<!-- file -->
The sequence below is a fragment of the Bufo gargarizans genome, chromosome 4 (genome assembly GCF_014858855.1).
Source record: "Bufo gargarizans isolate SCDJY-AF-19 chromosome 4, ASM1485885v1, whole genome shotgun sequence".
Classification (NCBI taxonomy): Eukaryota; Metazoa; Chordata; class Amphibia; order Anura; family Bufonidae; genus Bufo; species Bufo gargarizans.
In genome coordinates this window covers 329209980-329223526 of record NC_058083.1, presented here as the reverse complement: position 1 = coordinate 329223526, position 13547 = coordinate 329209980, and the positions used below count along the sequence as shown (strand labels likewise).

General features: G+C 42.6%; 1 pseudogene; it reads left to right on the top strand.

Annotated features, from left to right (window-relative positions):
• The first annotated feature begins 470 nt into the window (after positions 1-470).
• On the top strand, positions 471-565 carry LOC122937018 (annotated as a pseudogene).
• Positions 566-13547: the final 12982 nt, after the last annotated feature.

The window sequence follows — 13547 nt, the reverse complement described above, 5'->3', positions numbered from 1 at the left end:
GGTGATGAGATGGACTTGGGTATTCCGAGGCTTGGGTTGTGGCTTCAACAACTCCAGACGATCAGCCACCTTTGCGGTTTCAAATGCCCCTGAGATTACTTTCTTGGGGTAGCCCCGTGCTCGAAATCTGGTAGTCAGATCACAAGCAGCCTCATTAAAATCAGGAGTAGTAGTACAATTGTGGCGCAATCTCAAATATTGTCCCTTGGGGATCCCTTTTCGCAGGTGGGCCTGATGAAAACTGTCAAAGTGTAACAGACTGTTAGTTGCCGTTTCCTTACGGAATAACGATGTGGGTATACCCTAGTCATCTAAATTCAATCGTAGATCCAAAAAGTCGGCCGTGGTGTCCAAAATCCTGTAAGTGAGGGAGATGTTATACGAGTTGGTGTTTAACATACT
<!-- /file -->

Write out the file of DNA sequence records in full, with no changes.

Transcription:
The sequence below is a fragment of the Bufo gargarizans genome, chromosome 4 (genome assembly GCF_014858855.1).
Source record: "Bufo gargarizans isolate SCDJY-AF-19 chromosome 4, ASM1485885v1, whole genome shotgun sequence".
Classification (NCBI taxonomy): Eukaryota; Metazoa; Chordata; class Amphibia; order Anura; family Bufonidae; genus Bufo; species Bufo gargarizans.
In genome coordinates this window covers 329209980-329223526 of record NC_058083.1, presented here as the reverse complement: position 1 = coordinate 329223526, position 13547 = coordinate 329209980, and the positions used below count along the sequence as shown (strand labels likewise).

General features: G+C 42.6%; 1 pseudogene; it reads left to right on the top strand.

Annotated features, from left to right (window-relative positions):
• The first annotated feature begins 470 nt into the window (after positions 1-470).
• On the top strand, positions 471-565 carry LOC122937018 (annotated as a pseudogene).
• Positions 566-13547: the final 12982 nt, after the last annotated feature.

The window sequence follows — 13547 nt, the reverse complement described above, 5'->3', positions numbered from 1 at the left end:
GGTGATGAGATGGACTTGGGTATTCCGAGGCTTGGGTTGTGGCTTCAACAACTCCAGACGATCAGCCACCTTTGCGGTTTCAAATGCCCCTGAGATTACTTTCTTGGGGTAGCCCCGTGCTCGAAATCTGGTAGTCAGATCACAAGCAGCCTCATTAAAATCAGGAGTAGTAGTACAATTGTGGCGCAATCTCAAATATTGTCCCTTGGGGATCCCTTTTCGCAGGTGGGCCTGATGAAAACTGTCAAAGTGTAACAGACTGTTAGTTGCCGTTTCCTTACGGAATAACGATGTGGGTATACCCTAGTCATCTAAATTCAATCGTAGATCCAAAAAGTCGGCCGTGGTGTCCAAAATCCTGTAAGTGAGGGAGATGTTATACGAGTTGGTGTTTAACATACT